Featured Columns

Simplifying Documents: A Paperless Life and Law Firm

Johan T. Widjaja | January 29, 2015

I detest any physical mail I get in my mailbox, at home or at my firm. What is the point? I get most of my news online, use online or automated bill pay, and ignore promotional materials. I get important messages via email and manage them separately. Paper documents are clunky, they take up a lot of space to store and the information in them is hard to manage or share.

In-House Counsel

  • Plan and Respond to Protect Against Retaliation Claims

    By Teleicia J.R. Dambreville

    Retaliation claims are the most common employment-related suits filed with the U.S. Equal Employment Opportunity Commission. Since 1997, retaliation claims have been on a steady rise, and in 2013, such claims made up 41.1 percent of all charges filed with the EEOC, according to its own statistics. Because all of the laws enforced by the EEOC, which prohibit discrimination in employment, also prohibit retaliation in any aspect of employment, employers are highly susceptible to retaliation claims. Employers must take proactive steps to train managers, supervisors and human resources personnel to protect themselves against the ever-increasing liability of retaliation lawsuits.

  • Understanding Ethics and Obligations Regarding Global Big Data

    By Tara Lawler and Laura Kibbe

    It is a basic tenet of professional responsibility that lawyers obtain sufficient proficiency to ensure competent representation of their clients. The challenge in today's world of Big Data and corporate globalization and outsourcing of IT infrastructure is that the level of technological proficiency required is not always clear. Understanding your obligations and establishing defensible processes will be necessary to fully demonstrate competence in discovery should an issue arise.

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Young Lawyer

  • Identifying and Improving on the Positives in Your Career

    By Dena Lefkowitz

    When we think about what we want to accomplish in the coming year, we generally focus on how we want to change ourselves, what we didn't like about our behavior last year and maybe even what we did wrong. While I am always in favor of a conscious effort to improve, I am going to suggest that it is extremely worthwhile to devote some time to identifying what worked really well last year, where you excelled and what you're doing that you would like to see more of.

  • Working to Advance Your Career While Raising a Family

    By Jennie Philip

    Recent statistics, as reported by The Legal, indicate there has been no movement in the percentage of women lawyers practicing in this state's 100 largest law firms in the last 10 years. Undoubtedly, a confluence of factors contributes to this sobering fact, which is the subject of another article completely. Many articles in this category often focus on the reason why women leave the profession. I'd like to offer a tiny glimpse of why I chose to stay.

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Employment Law

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Business of Law

  • Suggestions for How to Work Smarter, Not Harder: Part I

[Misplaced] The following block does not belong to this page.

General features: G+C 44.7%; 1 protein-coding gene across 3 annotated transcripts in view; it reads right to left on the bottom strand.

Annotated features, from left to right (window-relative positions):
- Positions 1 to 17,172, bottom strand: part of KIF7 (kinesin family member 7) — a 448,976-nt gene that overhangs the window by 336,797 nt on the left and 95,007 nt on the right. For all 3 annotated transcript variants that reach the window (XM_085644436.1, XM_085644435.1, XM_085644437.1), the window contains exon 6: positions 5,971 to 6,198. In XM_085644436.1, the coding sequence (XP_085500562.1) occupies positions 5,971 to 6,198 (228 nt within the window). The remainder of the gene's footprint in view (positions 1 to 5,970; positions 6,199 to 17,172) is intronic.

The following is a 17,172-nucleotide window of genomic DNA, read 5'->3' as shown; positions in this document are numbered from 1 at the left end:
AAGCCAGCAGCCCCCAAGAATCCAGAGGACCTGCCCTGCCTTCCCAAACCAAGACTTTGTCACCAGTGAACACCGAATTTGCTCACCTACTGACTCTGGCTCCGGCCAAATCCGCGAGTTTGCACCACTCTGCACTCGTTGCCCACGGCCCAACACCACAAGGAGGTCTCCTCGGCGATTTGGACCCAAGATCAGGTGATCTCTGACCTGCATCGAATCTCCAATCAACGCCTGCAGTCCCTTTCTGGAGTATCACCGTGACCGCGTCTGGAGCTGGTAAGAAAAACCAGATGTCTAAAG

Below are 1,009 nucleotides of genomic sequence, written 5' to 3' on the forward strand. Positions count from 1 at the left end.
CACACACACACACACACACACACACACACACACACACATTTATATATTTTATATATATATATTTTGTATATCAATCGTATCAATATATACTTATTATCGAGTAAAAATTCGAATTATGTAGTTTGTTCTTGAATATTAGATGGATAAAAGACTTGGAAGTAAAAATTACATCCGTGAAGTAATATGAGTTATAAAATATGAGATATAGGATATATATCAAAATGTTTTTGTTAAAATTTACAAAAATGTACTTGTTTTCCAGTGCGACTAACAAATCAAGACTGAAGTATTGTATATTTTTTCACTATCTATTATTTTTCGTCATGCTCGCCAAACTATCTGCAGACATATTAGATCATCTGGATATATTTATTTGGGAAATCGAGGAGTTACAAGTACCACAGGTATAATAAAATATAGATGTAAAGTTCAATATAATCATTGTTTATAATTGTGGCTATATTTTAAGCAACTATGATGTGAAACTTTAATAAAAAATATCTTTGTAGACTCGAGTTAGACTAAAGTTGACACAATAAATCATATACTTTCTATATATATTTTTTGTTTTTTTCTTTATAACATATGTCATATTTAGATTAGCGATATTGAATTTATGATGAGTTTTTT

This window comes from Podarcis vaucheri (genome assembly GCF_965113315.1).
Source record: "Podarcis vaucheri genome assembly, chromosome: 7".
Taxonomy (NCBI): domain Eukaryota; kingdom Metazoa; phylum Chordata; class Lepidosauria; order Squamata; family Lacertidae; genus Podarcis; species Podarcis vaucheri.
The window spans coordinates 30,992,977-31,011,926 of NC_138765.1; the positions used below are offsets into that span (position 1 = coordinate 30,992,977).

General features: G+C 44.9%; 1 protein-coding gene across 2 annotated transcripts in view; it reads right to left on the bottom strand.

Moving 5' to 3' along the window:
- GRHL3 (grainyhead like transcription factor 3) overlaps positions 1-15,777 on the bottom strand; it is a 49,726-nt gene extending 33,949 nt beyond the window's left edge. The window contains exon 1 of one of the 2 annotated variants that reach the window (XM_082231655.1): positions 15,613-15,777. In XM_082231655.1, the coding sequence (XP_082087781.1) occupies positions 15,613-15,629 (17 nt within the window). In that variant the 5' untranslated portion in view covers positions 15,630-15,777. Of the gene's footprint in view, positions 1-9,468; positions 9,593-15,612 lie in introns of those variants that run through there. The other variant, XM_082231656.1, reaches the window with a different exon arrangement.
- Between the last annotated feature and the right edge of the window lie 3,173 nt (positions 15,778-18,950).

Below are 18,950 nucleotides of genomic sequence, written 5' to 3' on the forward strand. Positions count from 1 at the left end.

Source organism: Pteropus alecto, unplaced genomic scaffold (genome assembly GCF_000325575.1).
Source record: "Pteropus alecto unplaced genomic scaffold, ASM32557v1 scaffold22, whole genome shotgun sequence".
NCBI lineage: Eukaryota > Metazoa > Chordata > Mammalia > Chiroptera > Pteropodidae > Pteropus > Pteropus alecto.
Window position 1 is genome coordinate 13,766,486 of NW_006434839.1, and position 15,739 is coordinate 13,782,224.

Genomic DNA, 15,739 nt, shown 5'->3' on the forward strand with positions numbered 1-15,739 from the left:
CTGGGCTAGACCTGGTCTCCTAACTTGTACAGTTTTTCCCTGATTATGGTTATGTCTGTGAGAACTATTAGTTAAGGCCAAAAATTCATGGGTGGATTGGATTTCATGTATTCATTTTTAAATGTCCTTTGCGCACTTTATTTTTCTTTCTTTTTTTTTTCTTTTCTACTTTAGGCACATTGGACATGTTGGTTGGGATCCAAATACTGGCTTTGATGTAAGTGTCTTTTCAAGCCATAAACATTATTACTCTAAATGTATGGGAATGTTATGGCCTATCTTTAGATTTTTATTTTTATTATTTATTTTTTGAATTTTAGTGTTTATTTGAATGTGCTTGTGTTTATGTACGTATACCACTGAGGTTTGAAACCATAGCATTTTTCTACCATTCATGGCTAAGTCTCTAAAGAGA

By Frank Michael D'Amore

    The American Dream was built on a foundation of hard work and that ethos still permeates our business world. In fact, if things come too easily, observers' eyebrows will be raised askance and even the doer may feel guilty due to not having broken a sweat.

  • Three Tips for Senior Lawyers on Resumes, Tech and Networking

    By Frank Michael D'Amore

    In some societies, more senior members are celebrated, if not revered, due to their age. Respect comes automatically, especially since wisdom, among other things, is rightfully ascribed to those who have spent longer periods on the earth. This had been the case in the legal profession, also. More seasoned lawyers were treated as senior statesmen, were sought out as mentors, and were well taken care of as their careers wound down.

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  • Is Deletion of a Key Document After Notice Spoliation?

    By Michael T. Murphy

    A recent spoliation sanctions decision from the Eastern District of Pennsylvania shows that reasonableness, not perfection, is the standard with respect to document preservation obligations. That decision, by U.S. District Judge Harvey Bartle III of the Eastern District of Pennsylvania, found that an insurance company's automated deletion of a key document pertaining to a notice of the termination of a written insurance policy four days after it received a claim on that policy did not constitute spoliation.

  • Enforceability of Arbitration Clauses in Engagement Agreements

    By Aya Salem

    Often said to be a more cost-effective method for litigating cases, many law firms and attorneys are now including arbitration clauses in their attorney-client contracts and engagement letters. A look at recent cases dealing with the enforceability of arbitration clauses shows that while arbitration itself may be cost-effective and straightforward, litigating the legality or applicability of arbitration clauses can prove time-consuming and expensive. Certain considerations, however, can help reduce that cost and time.

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All Columns

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